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I know that Diplodocus is marked by the feature of having a double row of or "double-beamed" chevron bones in the tail, but how diagnostic is this feature if several other sauropods have it? I mean, if there are other genera with the feature, which ones are they, so I know not to confuse them with Diplodocus?

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It's fairly common. It is believed to have evolved two times independently, basically in both groups presumed to use their tails as weapons. Both Diplodocoidea and Euhelopodidae have species with forked chevrons and evolved it independently. It is fairly diagnostic since it is not seen outside these groups.

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Independent half chevrons (two rows of individual elongated splints of bone, one right, one left) pop up in many groups but double beamed chevrons are something different: the ends of the chevrons are joined, creating a single solid structure. In some parts of the tail they are separated into right and left halves (these are not very unique), but the joined ones are taxonomically significant. These are not chevrons dwindling into nothing along the tail but changing structure in a specific structurally significant way.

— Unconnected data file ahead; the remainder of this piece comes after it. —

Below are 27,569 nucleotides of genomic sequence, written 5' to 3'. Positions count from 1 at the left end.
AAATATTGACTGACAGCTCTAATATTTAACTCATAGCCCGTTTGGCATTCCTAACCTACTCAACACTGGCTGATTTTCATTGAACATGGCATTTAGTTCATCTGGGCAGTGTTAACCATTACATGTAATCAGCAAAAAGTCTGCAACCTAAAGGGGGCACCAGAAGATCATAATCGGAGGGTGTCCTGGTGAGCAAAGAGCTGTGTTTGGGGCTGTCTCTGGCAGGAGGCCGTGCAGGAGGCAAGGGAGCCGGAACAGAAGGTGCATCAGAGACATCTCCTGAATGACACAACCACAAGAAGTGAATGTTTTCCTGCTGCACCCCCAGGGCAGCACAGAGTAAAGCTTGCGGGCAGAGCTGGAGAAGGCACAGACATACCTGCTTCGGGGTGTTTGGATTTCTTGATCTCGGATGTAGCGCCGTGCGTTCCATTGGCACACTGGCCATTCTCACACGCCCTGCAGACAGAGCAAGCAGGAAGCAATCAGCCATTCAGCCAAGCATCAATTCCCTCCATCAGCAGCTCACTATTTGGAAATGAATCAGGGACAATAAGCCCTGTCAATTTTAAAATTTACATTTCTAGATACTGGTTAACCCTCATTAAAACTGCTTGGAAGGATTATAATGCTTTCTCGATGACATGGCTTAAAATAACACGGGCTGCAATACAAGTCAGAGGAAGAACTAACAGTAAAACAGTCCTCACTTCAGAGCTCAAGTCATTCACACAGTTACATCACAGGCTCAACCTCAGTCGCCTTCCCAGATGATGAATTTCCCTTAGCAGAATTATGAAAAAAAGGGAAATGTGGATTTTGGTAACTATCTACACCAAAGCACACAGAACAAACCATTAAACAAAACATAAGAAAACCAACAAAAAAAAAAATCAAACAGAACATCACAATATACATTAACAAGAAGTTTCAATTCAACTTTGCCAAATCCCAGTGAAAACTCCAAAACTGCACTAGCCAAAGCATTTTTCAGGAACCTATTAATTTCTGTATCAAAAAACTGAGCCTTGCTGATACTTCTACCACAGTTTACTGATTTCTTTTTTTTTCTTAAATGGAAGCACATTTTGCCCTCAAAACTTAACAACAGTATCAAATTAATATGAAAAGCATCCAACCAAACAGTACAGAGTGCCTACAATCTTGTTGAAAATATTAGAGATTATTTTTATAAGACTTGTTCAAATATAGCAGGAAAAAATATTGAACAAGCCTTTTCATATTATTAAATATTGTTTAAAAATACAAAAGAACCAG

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  • $\begingroup$ Thank you for your answer, but I am still not clear on something. Did you mean to say that ALL genera in Diplodocoidea and Euhelopodidae had double-beamed chevrons? I knew that at least some did, but I am trying to know which genera specifically so I can have a relatively quick and easy way to distinguish the specific genus Diplodocus from the rest of Diplodocoidea (e.g., Barosaurus and Galeamopus). $\endgroup$ – resplaine Apr 20 at 22:38
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    $\begingroup$ most Diplodocoidea do (it is lost on some of the Dicraeosaurus who re-evolve short tails) and only a few Euhelopus do it appears to be a an independent evolution. It is hard to say definitively because so many sauropods are known from only a few elements. It is not a good distinguishing feature simple because it is one of the smaller more easily lost elements. $\endgroup$ – John Apr 21 at 13:21

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